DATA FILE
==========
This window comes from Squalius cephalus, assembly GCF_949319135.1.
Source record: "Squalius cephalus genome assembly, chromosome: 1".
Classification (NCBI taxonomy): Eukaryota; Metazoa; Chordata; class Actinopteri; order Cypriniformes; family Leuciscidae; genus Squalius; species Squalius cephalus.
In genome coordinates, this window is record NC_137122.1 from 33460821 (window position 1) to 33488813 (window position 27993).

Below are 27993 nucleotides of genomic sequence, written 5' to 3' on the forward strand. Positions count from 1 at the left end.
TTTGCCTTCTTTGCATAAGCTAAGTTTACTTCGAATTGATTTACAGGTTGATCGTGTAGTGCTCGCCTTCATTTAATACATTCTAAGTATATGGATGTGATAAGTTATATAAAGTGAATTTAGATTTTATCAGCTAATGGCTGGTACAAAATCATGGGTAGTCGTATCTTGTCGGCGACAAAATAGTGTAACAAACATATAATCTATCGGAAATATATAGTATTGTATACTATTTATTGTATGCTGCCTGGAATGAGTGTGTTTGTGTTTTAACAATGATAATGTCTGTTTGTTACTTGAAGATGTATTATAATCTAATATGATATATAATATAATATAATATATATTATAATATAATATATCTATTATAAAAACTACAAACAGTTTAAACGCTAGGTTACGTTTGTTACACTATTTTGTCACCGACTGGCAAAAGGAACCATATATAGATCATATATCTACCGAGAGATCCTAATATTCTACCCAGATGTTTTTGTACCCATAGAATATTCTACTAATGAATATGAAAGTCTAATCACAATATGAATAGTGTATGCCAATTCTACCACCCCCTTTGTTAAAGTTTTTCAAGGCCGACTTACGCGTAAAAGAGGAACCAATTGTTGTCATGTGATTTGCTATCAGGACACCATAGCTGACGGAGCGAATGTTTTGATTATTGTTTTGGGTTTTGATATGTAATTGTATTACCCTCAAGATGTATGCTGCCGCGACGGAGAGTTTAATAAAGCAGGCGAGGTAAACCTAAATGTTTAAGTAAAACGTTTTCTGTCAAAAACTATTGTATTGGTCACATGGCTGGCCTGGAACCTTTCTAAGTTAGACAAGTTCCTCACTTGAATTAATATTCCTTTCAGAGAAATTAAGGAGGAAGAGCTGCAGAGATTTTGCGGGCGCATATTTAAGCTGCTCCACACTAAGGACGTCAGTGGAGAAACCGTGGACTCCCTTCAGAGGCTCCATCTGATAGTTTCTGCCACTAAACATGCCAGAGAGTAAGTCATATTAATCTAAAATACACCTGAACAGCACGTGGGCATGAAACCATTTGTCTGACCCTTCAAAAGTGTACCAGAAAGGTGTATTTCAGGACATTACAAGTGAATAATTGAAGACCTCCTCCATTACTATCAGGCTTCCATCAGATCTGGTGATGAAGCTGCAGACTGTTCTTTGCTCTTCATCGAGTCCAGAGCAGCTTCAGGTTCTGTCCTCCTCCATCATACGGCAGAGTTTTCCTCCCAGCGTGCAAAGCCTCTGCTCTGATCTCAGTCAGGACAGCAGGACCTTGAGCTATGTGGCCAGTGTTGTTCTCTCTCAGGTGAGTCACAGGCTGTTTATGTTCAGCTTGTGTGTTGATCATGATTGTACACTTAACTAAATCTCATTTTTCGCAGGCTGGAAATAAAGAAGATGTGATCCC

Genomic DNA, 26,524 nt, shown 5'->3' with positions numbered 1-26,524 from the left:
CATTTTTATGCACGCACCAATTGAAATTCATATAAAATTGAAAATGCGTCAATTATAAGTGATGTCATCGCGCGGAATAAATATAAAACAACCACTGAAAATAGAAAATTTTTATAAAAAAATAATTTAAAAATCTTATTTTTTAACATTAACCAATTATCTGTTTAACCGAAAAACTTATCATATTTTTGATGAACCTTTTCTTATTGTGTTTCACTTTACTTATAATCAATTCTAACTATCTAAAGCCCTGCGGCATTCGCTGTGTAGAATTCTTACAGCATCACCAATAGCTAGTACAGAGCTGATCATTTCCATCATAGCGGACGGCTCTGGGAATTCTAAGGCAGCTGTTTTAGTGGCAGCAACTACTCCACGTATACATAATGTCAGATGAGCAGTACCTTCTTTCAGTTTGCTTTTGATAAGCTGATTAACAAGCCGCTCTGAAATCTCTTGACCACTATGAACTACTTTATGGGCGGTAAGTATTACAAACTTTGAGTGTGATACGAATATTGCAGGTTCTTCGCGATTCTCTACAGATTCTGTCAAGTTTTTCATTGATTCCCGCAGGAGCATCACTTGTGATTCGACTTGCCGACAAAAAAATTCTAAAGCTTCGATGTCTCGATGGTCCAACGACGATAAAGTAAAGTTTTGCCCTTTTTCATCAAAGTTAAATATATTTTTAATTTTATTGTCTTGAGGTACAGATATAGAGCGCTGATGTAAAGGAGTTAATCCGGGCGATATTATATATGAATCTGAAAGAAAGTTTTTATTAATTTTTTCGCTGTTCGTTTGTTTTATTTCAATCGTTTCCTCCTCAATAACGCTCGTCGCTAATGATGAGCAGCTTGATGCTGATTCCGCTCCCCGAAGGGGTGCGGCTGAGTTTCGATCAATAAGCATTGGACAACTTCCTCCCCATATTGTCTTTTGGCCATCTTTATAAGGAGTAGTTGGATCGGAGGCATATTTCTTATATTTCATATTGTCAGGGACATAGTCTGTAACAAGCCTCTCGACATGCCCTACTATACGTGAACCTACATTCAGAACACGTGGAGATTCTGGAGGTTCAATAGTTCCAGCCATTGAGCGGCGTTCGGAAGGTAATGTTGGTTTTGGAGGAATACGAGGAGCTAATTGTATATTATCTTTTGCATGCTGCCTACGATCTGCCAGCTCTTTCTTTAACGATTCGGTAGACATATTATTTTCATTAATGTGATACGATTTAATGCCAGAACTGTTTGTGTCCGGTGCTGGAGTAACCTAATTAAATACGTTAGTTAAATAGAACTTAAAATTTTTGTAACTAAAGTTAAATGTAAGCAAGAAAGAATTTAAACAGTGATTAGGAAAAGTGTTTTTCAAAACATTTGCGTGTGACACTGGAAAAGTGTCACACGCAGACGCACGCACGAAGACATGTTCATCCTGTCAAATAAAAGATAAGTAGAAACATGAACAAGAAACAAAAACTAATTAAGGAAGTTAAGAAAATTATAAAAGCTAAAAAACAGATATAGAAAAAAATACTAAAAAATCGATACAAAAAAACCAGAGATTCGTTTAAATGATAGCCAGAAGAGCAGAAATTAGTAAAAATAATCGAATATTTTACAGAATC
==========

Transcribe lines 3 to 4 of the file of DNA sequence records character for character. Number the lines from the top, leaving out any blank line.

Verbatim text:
Classification (NCBI taxonomy): Eukaryota; Metazoa; Chordata; class Actinopteri; order Cypriniformes; family Leuciscidae; genus Squalius; species Squalius cephalus.
In genome coordinates, this window is record NC_137122.1 from 33460821 (window position 1) to 33488813 (window position 27993).